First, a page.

A physiologically validated rat model of term birth asphyxia with seizure generation after, not during, brain hypoxia

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Ala-Kurikka , T , Pospelov , A , Summanen , M , Alafuzoff , A , Kurki , S , Voipio , J & Kaila , K 2021 , ' A physiologically validated rat model of term birth asphyxia with seizure generation after, not during, brain hypoxia ' , Epilepsia , vol. 62 , no. 4 , pp. 908-919 . https://doi.org/10.1111/epi.16790

Title: A physiologically validated rat model of term birth asphyxia with seizure generation after, not during, brain hypoxia
Author: Ala-Kurikka, Tommi; Pospelov, Alexey; Summanen, Milla; Alafuzoff, Aleksander; Kurki, Samu; Voipio, Juha; Kaila, Kai
Other contributor: University of Helsinki, Laboratory of Neurobiology
University of Helsinki, Laboratory of Neurobiology
University of Helsinki, Laboratory of Neurobiology
University of Helsinki, Laboratory of Neurobiology
University of Helsinki, Faculty of Biological and Environmental Sciences
University of Helsinki, Juha Voipio / Principal Investigator
University of Helsinki, Kai Kaila / Principal Investigator







Date: 2021-04
Language: eng
Number of pages: 12
Belongs to series: Epilepsia
ISSN: 0013-9580
DOI: https://doi.org/10.1111/epi.16790
URI: http://hdl.handle.net/10138/331433
Abstract: Objective Birth asphyxia (BA) is often associated with seizures that may exacerbate the ensuing hypoxic-ischemic encephalopathy. In rodent models of BA, exposure to hypoxia is used to evoke seizures, that commence already during the insult. This is in stark contrast to clinical BA, in which seizures are typically seen upon recovery. Here, we introduce a term-equivalent rat model of BA, in which seizures are triggered after exposure to asphyxia. Methods Postnatal day 11-12 male rat pups were exposed to steady asphyxia (15 min; air containing 5% O-2 + 20% CO2) or to intermittent asphyxia (30 min; three 5 + 5-min cycles of 9% and 5% O-2 at 20% CO2). Cortical activity and electrographic seizures were recorded in freely behaving animals. Simultaneous electrode measurements of intracortical pH, Po-2, and local field potentials (LFPs) were made under urethane anesthesia. Results Both protocols decreased blood pH to Significance The rate of brain pH recovery has a strong influence on post-asphyxia seizure propensity. The recurring hypoxic episodes during intermittent asphyxia promote neuronal excitability, which leads to seizures only after the suppressing effect of the hypercapnic acidosis is relieved. The present rodent model of BA is to our best knowledge the first one in which, consistent with clinical BA, behavioral and electrographic seizures are triggered after and not during the BA-mimicking insult.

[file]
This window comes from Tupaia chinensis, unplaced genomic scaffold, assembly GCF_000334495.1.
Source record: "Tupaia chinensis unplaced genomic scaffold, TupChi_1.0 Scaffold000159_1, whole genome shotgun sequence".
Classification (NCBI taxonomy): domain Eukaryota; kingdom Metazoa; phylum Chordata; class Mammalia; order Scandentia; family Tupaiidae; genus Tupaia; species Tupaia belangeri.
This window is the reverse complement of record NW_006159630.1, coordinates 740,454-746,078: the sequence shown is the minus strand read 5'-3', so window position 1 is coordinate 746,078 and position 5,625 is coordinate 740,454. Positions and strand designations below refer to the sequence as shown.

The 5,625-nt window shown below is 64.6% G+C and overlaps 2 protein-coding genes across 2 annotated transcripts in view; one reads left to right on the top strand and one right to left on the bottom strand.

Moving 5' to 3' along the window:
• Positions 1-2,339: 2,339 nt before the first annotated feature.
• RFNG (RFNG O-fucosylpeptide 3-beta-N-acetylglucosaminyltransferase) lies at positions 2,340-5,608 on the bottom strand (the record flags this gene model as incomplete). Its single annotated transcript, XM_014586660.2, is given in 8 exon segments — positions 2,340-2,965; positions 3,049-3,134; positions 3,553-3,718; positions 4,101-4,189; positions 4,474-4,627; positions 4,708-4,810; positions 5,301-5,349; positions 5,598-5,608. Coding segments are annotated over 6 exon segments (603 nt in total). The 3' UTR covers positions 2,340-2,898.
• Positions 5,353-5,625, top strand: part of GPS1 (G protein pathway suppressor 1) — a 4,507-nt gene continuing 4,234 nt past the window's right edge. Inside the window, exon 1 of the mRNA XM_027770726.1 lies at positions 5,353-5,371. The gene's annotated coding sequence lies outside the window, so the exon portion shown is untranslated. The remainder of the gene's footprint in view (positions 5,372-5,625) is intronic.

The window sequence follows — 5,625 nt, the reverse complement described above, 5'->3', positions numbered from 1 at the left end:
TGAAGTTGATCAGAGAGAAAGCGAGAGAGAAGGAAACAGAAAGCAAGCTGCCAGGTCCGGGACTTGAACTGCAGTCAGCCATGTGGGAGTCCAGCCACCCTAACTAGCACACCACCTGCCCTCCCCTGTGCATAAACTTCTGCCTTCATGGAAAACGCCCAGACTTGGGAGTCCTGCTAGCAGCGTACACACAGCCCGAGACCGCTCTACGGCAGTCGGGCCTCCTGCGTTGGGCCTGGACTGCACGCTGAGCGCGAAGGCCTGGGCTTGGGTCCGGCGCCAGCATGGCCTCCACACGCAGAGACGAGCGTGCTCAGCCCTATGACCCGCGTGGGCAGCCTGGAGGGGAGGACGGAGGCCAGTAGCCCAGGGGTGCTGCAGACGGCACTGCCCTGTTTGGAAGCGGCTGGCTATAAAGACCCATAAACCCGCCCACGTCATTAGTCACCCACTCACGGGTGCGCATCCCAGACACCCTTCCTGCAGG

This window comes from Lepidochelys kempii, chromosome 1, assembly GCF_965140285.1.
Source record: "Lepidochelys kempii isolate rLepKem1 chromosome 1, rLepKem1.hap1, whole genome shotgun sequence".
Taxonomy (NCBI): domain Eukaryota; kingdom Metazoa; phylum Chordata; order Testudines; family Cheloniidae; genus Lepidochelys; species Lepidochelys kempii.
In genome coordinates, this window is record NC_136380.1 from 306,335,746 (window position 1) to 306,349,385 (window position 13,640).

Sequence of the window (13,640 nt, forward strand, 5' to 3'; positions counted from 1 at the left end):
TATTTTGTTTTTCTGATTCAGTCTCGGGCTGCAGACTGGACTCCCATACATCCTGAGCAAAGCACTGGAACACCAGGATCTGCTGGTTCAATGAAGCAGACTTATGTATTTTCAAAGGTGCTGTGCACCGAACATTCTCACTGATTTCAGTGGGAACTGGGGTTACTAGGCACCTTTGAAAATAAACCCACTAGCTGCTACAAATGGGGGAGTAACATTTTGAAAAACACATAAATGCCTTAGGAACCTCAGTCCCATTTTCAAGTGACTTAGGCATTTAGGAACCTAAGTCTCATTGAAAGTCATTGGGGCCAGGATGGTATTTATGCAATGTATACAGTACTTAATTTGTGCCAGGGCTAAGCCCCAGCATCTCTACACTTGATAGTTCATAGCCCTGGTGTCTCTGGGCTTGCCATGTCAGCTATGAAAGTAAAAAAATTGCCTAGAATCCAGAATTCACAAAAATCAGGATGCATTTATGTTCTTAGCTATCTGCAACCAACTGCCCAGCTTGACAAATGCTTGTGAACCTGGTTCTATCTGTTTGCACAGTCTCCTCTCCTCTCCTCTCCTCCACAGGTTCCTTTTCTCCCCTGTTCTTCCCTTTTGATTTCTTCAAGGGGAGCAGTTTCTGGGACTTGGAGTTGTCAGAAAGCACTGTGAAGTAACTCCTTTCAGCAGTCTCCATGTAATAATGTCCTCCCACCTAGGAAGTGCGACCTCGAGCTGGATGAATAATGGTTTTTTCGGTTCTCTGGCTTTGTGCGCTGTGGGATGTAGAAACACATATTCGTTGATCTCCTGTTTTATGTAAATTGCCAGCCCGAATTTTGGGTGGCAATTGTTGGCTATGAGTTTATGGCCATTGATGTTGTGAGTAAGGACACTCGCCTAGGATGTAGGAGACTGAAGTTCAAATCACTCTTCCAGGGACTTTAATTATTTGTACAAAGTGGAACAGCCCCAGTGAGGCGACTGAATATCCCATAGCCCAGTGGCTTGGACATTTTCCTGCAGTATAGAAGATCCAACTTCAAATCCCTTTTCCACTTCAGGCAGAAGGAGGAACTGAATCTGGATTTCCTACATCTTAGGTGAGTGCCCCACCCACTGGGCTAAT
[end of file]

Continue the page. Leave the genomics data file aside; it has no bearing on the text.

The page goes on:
Subject: chemoreflex
hypercapnia
hypoxia
neonatal seizures
neuroprotection
perinatal asphyxia
INTRACELLULAR PH
INJURY
ELECTROENCEPHALOGRAM
POTENTIATION
ALKALOSIS
EVOLUTION
RESPONSES
EVENTS
BURDEN
RISK
3112 Neurosciences
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